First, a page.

Closing Time 4/25: Ranking the Top 30 Closers Every Tuesday

Ranking baseball's closers for the 2023 season.

David Bednar has gotten off to a fantastic start, currently tied for the league lead in saves with 8 while also boasting 29.5% K-BB  and 23.3% SwStr rates. This Pirates bullpen may actually be sneaky good, and if the surprise starts from the rotation can hold up, we may be looking at a potential 40 save season from Bednar.

There are some big “if’s” in there though, and I wouldn’t count on the Pirates continue this run of stellar play, but crazier things have happened. This may also put the organization in a predicament, as they may be entering a window where Bednar’s trade value is at it’s peak, but if the team continues to win, would they still consider moving him?




  • José Alvarado is looking more and more like the Phillies de facto closer, with Craig Kimbrel pitching more like the next in line option and not a part of some committee. On Sunday, Alvarado’s usage was a bit curious as he came in to pitch the 8th with the team up 4 runs, but nevertheless, Alvarado is the clear reliever to roster here.
  • A.J. Puk continues to impress as the Marlins closer, and is one of my favorite secondary closer options at the moment. The Marlins may not provide a ton of save chances, but Puk should be a great bet for ratios and K’s regardless.


  • Evan Phillips is slated to return to the Dodgers bullpen today, and with Brusdar Graterol going on paternity leave himself, should get a couple of the days in the closer role solo. Graterol filled in for Phillips this past weekend and picked up a two inning save, and while Phillips has been fine this season and done nothing to lose the job, it’s important to remember that Graterol was the teams first choice, and the guy they wanted in the role to begin with.
  • Daniel Bard has returned from the IL after dealing with some anxiety to begin the year, and while it’s great to see him back, he still isn’t exactly himself as his fastball velocity remains down by nearly 3 MPH from last year. He’s still likely to get the Rockies next save chance, but if isn’t able to get that velo back I have concerns about how long he’ll be able to last in that role.


  • Two relievers who have struggled and probably only have a month or so left on this list, A.J. Minter and Reynaldo López both continue to move down. Minter struggled against the Astros this past weekend, and with Raisel Iglesias already throwing live, it seems like his return could happen at some point in May now. Liam Hendriks has a rehab plan put together as well and could return in early June if everything goes well.
  • The Cubs bullpen remains murky as both Michael Fulmer and Brad Boxberger pitched poorly this weekend. There’s enough talented arms here (especially after the callup of Jeremiah Estrada) for the team to move on from both in the closer role, and I’d love to see Brandon Hughes get a shot at reclaiming the closer role, if they don’t feel comfortable handing over the reigns to Estrada yet that is.
Rank Pitcher Change
1Emmanuel ClaseT1-
2Josh Hader+2
3Félix Bautista-1
4Devin Williams-1
5Jordan Romano
6Ryan Helsley-
7Kenley Jansen-
8David Bednar+5
9Jhoan Duran
10Pete Fairbanks-1
11Paul Sewald-1
12Ryan Pressly-1
13José Alvarado+UR
14A.J. Puk
15Clay Holmes-1
16Alexis Díaz-1
17Camilo Doval-1
18Alex Lange+1
19Evan Phillips-7
20David Robertson
21Daniel Bard-3
22Andrew Chafin-1
23Scott Barlow-
24José Leclerc-
25Carlos Estévez
26A.J. Minter-4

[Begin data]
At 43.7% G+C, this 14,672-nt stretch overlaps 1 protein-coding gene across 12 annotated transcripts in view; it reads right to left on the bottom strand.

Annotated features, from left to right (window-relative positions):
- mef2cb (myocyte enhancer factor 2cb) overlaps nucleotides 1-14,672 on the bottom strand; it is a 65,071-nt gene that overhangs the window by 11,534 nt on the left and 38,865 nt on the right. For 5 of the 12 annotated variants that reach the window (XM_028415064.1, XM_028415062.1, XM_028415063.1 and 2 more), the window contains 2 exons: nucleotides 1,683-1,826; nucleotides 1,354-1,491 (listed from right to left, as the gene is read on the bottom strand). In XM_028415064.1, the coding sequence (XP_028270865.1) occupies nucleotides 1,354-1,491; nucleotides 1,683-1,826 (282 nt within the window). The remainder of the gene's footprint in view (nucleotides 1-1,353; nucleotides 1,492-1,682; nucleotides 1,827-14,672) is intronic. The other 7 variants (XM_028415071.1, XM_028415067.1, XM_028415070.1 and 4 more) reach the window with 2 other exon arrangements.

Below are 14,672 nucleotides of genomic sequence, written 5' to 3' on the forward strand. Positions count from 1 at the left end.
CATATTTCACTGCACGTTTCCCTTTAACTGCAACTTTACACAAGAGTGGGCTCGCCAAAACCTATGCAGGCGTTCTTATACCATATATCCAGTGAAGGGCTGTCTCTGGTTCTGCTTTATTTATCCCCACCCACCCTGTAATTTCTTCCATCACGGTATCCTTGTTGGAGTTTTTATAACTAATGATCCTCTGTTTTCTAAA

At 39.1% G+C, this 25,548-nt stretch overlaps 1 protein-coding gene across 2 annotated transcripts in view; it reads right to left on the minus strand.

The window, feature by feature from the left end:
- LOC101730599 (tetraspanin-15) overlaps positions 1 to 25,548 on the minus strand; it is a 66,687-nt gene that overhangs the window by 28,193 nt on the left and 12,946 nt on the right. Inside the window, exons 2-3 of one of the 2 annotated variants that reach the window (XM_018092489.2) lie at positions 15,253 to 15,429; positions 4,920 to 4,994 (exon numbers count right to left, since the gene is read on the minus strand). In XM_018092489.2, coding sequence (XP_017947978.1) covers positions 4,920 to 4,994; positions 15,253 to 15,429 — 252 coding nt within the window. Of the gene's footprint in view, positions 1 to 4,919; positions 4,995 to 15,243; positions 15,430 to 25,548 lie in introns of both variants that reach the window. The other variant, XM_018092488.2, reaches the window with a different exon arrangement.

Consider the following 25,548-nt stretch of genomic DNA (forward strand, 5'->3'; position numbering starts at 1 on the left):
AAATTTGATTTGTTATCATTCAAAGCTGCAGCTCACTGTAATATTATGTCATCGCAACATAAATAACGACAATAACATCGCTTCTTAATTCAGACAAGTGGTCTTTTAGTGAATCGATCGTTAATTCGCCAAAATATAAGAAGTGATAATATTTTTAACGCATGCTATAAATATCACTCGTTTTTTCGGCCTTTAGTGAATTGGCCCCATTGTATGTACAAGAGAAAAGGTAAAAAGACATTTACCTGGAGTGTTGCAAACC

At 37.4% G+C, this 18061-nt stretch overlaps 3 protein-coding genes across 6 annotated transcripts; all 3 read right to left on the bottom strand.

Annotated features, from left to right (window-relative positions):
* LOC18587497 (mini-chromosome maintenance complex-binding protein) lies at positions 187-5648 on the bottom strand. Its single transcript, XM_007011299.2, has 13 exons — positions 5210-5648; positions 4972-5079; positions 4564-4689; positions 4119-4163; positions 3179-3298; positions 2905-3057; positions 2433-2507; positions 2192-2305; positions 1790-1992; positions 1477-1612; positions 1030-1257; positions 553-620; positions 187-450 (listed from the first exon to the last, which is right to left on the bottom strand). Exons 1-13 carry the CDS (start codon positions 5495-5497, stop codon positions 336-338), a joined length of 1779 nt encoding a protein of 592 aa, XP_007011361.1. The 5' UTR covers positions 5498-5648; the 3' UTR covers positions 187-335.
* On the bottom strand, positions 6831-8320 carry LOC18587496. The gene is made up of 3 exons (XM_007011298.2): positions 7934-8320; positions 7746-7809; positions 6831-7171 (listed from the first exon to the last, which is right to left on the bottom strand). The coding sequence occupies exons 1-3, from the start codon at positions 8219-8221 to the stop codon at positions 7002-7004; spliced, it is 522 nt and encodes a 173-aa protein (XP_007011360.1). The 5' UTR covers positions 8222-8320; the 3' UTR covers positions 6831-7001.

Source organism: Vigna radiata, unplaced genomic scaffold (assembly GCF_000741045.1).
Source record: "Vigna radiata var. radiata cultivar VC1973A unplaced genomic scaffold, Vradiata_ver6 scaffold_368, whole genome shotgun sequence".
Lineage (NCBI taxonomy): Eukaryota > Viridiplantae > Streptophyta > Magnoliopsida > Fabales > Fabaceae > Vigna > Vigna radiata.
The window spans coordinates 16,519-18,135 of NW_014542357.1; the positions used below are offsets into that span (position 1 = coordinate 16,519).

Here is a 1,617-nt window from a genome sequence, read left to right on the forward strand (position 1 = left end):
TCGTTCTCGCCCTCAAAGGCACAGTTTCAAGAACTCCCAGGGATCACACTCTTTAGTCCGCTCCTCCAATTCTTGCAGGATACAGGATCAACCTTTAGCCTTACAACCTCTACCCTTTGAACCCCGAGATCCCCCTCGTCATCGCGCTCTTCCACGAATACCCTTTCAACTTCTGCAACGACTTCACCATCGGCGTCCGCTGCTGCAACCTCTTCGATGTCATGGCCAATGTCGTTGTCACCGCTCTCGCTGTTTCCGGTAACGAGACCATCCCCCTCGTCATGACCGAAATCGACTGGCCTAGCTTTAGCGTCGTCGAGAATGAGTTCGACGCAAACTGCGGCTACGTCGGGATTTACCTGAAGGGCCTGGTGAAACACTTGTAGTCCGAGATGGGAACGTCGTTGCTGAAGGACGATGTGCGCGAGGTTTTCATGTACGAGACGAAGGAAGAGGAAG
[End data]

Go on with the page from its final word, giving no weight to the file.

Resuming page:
27Reynaldo López-2
28Kyle Finnegan-
29Michael Fulmer-3
30Jeurys Familia


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Rick Graham

Rick resides in the Boston area and has experience as a player and coach at the collegiate level. He has been covering relievers for Pitcher List since 2017.

3 responses to “Closing Time 4/25: Ranking the Top 30 Closers Every Tuesday”

  1. Joe McCarthy says:

    Bryan Abreu got two saves over the weekend while Pressly got more rest then usual. Seems worth flagging for those prospecting for saves.

  2. Ben says:

    Dodger fan here and I’d like to offer my two cents on the Phillips/Graterol closer situation.

    One of the biggest knocks on Graterol is that he’s great against righties but noticeably more hittable vs. LHP. His OPS splits for his entire time in a Dodger uniform break down like this:

    2020: .408 vs. RHP, .905 vs. LHB
    2021: .596 vs. RHB, .968 vs. LHB
    2022: .468 vs. RHB, .760 vs. LHB (some progress, it seems)
    2023: .591 vs. RHB, .833 vs. LHB

    When I think back to how Roberts has often preferred to use Graterol in the playoffs, it’s often been consistent with those splits (with Graterol being viewed as a trustworthy option against the righty-heavy portions of lineups). Phillips was so good last year because he lacks any real platoon split (.413 vs. RHP and .449 vs. LHB) and although I can’t fairly say he’s a locked-in closer, I do think he has the far greater claim to the role than Brusdar (who is viewed by Dodger fans as being too hittable, too susceptible to lefties, and too lackluster at missing bats (though there does seem to be some progress with that so far this season).

    Roberts seems to view Phillips as a Blake Treinen fireman type deployed in the 7th/8th against the toughest parts of the lineup. I’d respectfully dispute that Graterol is a preferred option ahead of Phillips. I feel like Roberts still isn’t 100 percent committed to Graterol, which explains why he got the ball in the 9th even before Phillips went on paternity leave. Graterol still has work to do to truly last as a closer option IMO.

  3. Randy Eisensmith says:

    As an Oriole fan, keep an eye out on Cano. Numbers are small, but he’s been light’s out. A slightly shorter version of Bautista, with the same nasty arsenal of breaking balls.

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